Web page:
Faith (and work) in our neighborhood school benefitted our kids and the community

     (PlanPhilly, file)

    (PlanPhilly, file)

    Making the unconventional choice to send our son to our neighborhood school, E.M. Stanton, not only benefited him and our family but also the extended school community. 

    Choosing to send our oldest son Henry to our neighborhood school not only benefited him and our family but also the extended school community. My husband Mark and I learned recently that Henry has been accepted to Julia R. Masterman Middle School, a Philadelphia public school considered by many measures to be the best school in the state. His reaching this goal is a reflection of his academic interests as well as the result of an unconventional course that his father and I made.

    When Mark and I moved to the Graduate Hospital section of Philadelphia 10 years ago, I was five months pregnant with Henry. Before he was born, people told us that he had to go to private school, or at least one of the three public schools that were considered acceptable. But if you lived outside of their catchments, as we did, you had to know someone to get in or sell your merits to the principal and hope you were selected for a transfer. We heard stories of people using a business or family member’s address in the “right catchment” to get in. At times it felt hopeless. We were going to have to leave Philly.

    Then we started to get to know our neighborhood school, E.M. Stanton, at 17th and Christian, a predominantly African-American school, a good school with a supportive community and an vibrant spirit, or “a regular school for regular kids” as termed by parent James Wright (during a round table discussion in our library with then Secretary of Education Arne Duncan). Mark and I met teachers, students, families, and neighbors, like the immensely dedicated Vicki Ellis and Sue Kettel of Bainbridge House, who have helped support the school for decades. We went to inspiring performances, planted trees, and felt welcomed immediately despite being one of the few white families involved at the time. As a result, we became pretty passionate about urban public education.

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    When the School Reform Commission attempted to close Stanton for a second time as part of a district wide cost-saving effort, we increased our involvement by attending rallies, speaking at SRC meetings, and mobilizing and expanding our partners. When the Supporters of Stanton prevailed, we transferred Henry from the strong but ill-fitting charter school he attended for kindergarten, and declined a coveted spot at Independence Charter School, to enroll him in first grade at Stanton with one of the most talented teachers I’ve ever met.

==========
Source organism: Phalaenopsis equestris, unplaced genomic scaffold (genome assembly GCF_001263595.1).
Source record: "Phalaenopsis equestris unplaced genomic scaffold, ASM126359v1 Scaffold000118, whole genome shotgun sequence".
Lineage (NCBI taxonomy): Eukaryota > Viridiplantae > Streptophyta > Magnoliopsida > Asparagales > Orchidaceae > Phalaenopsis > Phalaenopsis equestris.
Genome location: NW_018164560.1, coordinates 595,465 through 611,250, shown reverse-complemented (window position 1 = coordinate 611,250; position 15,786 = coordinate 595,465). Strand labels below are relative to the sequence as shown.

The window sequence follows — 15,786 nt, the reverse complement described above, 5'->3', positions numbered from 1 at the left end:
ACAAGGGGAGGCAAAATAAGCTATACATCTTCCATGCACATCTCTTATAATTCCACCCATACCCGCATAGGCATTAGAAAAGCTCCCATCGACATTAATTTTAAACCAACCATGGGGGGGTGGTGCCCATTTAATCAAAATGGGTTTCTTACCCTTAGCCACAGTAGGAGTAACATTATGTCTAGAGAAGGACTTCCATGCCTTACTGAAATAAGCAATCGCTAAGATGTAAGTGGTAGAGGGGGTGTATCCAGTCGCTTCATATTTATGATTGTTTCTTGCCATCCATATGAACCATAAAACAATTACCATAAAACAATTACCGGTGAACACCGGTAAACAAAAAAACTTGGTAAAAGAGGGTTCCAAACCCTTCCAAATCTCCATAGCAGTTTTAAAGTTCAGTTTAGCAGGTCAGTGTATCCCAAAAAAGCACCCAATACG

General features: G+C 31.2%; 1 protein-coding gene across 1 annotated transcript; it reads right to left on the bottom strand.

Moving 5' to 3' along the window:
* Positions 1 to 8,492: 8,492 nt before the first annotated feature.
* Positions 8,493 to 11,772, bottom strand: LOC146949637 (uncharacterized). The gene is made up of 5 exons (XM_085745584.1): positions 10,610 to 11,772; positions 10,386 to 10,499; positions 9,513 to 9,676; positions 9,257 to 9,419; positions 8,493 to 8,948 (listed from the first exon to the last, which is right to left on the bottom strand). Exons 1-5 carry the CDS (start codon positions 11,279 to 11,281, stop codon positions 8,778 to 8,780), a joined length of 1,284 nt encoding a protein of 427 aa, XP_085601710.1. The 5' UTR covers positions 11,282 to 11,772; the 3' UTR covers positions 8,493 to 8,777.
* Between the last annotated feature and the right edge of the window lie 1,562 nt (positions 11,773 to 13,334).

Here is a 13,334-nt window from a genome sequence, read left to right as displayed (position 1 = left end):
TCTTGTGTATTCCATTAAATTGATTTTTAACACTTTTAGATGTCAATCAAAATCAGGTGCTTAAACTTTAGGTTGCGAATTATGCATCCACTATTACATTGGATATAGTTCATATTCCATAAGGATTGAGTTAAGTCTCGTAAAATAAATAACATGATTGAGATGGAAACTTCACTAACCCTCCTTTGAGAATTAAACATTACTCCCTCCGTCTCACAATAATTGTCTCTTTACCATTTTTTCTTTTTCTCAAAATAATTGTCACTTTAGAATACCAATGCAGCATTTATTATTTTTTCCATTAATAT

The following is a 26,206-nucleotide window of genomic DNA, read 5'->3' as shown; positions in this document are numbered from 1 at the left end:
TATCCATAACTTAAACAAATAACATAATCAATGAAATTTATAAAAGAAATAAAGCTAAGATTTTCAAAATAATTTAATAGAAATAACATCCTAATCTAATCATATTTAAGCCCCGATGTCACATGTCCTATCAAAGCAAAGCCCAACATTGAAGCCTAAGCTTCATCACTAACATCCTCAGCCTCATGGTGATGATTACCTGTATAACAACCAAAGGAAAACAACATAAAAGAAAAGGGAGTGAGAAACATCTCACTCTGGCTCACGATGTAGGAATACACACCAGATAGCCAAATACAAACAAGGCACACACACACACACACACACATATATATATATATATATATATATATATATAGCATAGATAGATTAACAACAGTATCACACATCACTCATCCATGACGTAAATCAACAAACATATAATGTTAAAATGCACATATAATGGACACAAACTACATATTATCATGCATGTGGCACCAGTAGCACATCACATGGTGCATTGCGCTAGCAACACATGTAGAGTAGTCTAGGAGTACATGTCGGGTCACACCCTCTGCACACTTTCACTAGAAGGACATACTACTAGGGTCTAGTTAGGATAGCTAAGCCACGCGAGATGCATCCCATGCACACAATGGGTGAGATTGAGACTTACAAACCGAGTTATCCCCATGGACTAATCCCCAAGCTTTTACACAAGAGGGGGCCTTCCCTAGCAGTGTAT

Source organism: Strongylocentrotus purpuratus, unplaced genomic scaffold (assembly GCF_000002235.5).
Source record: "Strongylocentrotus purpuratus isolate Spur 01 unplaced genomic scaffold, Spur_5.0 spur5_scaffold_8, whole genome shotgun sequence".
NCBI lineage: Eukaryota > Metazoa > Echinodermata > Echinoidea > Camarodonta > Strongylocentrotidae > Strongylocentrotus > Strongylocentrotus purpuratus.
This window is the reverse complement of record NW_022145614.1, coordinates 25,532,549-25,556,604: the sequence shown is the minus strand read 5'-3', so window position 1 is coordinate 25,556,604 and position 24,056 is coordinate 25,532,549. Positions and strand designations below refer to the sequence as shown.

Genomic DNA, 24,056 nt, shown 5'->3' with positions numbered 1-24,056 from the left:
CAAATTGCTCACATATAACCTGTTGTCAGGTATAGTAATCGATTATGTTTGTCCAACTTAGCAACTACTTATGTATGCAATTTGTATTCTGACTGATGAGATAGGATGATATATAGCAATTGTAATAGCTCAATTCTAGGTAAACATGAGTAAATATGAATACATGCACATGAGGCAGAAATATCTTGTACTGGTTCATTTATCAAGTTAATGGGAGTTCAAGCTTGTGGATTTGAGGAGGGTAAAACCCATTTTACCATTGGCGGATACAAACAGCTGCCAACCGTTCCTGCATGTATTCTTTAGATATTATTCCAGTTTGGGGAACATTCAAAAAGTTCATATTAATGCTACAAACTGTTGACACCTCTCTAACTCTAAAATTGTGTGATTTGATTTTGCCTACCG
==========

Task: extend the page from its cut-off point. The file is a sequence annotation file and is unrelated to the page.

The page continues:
Since Henry has been at Stanton, he has played violin, danced, done yoga and meditation, played chess, joined a Penn Lego robotics team (which competed in the regional finals last weekend at Irvine Auditorium), been elected class mayor in student government, helped design the soon-to-be new schoolyard, gone on an all-expenses-paid trip to Washington, D.C., experienced countless local field trips, taken classes at University of the Arts, competed in the Rendell Citizenship Challenge, tended a PHS award-winning garden, and made a culturally and socioeconomically diverse group of friends, two of whom speak English (beautifully) as a second language.

    We have all forged relationships with people we likely would never have crossed paths with if we had made the decision to leave the city. We have learned to value diversity by actually being part of it, and we believe our involvement in the community has likewise enhanced the experiences of Henry’s peers.

    We are proud of the person Henry has become. We are validated by his character as well as his academic achievement, and we know that Stanton has played a large role in both. We hope that our experience encourages others in our position to consider their neighborhood school as we did with Stanton — even if they aren’t on the “elite” list of Philly schools — with the confidence that their children can have an enriching educational experience. If more did, our public school “crisis” would disappear overnight to the benefit of all of our city’s students.

    While we’re thrilled for Henry to be moving on to Masterman, we’re also excited for the opportunity to be Stanton parents for at least another five years with our younger son Rhett, this time knowing that the unconventional courses can be the right one.

    Jill Scott is a licensed clinical social worker and secretary and founding member of Stanton Community Partners, a non-profit formed to provide independent financial support to E.M. Stanton Elementary School as well as enhance the visibility of and support for public schools in Philadelphia.



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